A year later, might we dare to imagine that a similar spirit of militancy – an intransigent refusal of state-sponsored violence for the sake of capital accumulation – could make a growing appearance in the fight against pandemic-era social murder in this country?
In Canada, by comparison, faced with such violence, few of our civil society organizations have mustered measures more confrontational than petitions or statements.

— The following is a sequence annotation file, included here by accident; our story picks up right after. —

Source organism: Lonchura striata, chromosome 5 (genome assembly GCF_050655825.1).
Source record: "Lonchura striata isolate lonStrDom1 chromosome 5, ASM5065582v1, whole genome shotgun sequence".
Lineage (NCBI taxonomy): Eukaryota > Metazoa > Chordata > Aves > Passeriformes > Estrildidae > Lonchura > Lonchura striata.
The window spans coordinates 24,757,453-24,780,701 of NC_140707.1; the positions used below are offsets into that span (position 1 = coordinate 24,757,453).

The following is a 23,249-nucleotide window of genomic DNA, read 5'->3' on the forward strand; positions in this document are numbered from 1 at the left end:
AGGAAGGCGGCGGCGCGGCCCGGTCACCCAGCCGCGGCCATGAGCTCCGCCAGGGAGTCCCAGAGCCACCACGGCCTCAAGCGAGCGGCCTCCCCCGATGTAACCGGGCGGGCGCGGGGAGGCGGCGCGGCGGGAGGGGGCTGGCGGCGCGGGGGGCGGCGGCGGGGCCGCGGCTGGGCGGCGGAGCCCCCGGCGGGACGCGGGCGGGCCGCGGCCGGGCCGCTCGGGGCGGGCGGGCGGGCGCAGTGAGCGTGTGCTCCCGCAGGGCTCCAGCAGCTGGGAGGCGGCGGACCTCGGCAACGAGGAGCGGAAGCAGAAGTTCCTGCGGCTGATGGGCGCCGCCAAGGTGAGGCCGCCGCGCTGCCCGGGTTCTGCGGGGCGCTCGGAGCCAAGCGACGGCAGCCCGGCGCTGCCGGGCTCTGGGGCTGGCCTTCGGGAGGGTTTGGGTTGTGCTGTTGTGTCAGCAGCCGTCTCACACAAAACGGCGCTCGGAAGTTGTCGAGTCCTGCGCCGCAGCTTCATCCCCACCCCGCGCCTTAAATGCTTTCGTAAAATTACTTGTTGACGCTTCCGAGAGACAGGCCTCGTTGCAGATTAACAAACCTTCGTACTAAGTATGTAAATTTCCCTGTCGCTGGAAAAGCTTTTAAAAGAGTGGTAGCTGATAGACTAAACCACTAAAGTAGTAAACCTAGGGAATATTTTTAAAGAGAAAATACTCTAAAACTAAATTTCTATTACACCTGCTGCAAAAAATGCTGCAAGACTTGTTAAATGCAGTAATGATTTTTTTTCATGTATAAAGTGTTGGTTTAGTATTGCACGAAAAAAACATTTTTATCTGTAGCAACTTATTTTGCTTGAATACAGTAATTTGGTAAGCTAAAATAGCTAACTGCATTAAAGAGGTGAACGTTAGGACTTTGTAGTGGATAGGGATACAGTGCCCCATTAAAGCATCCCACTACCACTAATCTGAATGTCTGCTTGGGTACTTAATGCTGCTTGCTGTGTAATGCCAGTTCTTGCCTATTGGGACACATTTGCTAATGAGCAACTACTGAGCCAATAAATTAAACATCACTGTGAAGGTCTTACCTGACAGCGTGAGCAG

The crisis is certainly deep enough to justify it. As of the time of writing, catastrophic mismanagement of the pandemic has killed more than 22,000 people in Canada, with untold numbers of others experiencing long-term, possibly permanent disability (including Long COVID) as a result of infection. This avoidable death and incapacitation has affected already oppressed communities so disproportionately that the underlying policy must be described as ableist, ageist, anti-Black, anti-Indigenous, racist, anti-worker, and rooted in a vicious contempt for poor people and prisoners. In much of Canada, the pandemic’s intensification of already existing oppression along established social fault lines is so extreme that (to paraphrase various dead Germans) the quantitative difference becomes a qualitative one.